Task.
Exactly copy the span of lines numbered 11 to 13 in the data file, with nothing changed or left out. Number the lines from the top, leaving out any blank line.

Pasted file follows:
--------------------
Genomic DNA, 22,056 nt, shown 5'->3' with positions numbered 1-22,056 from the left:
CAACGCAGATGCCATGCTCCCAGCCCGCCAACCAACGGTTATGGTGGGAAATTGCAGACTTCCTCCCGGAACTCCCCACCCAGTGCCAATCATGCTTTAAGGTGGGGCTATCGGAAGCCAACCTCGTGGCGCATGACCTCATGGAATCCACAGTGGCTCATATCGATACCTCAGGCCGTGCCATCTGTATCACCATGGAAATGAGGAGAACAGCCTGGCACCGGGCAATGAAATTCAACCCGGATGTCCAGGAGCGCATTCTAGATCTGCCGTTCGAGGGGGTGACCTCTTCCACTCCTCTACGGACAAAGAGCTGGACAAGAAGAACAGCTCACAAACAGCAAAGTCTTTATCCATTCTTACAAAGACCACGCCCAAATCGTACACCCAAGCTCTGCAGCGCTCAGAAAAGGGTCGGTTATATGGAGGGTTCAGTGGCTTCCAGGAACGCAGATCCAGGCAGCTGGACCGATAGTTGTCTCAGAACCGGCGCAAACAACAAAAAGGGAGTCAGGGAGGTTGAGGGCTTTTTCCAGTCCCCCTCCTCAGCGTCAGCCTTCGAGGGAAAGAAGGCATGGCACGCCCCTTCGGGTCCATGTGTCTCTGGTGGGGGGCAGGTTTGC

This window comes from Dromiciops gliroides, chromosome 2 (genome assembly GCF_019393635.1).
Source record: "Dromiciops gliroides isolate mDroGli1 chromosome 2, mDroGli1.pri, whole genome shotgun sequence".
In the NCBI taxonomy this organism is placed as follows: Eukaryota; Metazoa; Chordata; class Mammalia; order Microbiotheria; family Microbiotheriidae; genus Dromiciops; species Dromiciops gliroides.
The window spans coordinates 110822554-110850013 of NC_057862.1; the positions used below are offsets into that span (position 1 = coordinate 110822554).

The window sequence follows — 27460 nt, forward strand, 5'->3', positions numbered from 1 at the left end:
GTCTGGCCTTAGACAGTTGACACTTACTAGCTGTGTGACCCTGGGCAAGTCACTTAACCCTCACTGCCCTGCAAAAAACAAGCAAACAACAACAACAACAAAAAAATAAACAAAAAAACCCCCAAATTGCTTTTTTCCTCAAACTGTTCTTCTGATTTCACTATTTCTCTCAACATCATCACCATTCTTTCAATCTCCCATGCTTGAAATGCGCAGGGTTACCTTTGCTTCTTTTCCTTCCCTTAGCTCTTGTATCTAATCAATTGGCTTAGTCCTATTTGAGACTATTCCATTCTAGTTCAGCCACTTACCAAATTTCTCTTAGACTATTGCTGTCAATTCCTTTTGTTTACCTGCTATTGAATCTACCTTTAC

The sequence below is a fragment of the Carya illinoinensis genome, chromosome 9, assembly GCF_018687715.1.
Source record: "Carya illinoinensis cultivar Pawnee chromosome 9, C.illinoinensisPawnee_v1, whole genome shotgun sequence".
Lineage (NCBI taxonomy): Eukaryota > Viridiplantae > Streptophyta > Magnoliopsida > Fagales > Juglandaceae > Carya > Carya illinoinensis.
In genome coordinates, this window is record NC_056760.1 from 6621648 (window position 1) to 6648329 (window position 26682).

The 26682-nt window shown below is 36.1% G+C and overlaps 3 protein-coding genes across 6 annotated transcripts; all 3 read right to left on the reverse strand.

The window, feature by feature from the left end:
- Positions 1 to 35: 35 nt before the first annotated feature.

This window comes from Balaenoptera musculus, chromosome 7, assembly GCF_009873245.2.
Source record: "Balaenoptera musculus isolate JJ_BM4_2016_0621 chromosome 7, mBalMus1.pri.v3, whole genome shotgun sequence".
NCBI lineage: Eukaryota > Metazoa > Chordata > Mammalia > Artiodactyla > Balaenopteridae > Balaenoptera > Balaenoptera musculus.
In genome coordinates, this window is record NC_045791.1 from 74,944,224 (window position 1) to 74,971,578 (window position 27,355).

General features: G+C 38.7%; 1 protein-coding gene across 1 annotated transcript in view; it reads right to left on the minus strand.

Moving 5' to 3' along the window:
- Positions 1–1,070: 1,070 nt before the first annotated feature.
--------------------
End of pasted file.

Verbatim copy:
Lineage (NCBI taxonomy): Eukaryota > Viridiplantae > Streptophyta > Magnoliopsida > Fagales > Juglandaceae > Carya > Carya illinoinensis.
In genome coordinates, this window is record NC_056760.1 from 6621648 (window position 1) to 6648329 (window position 26682).

The 26682-nt window shown below is 36.1% G+C and overlaps 3 protein-coding genes across 6 annotated transcripts; all 3 read right to left on the reverse strand.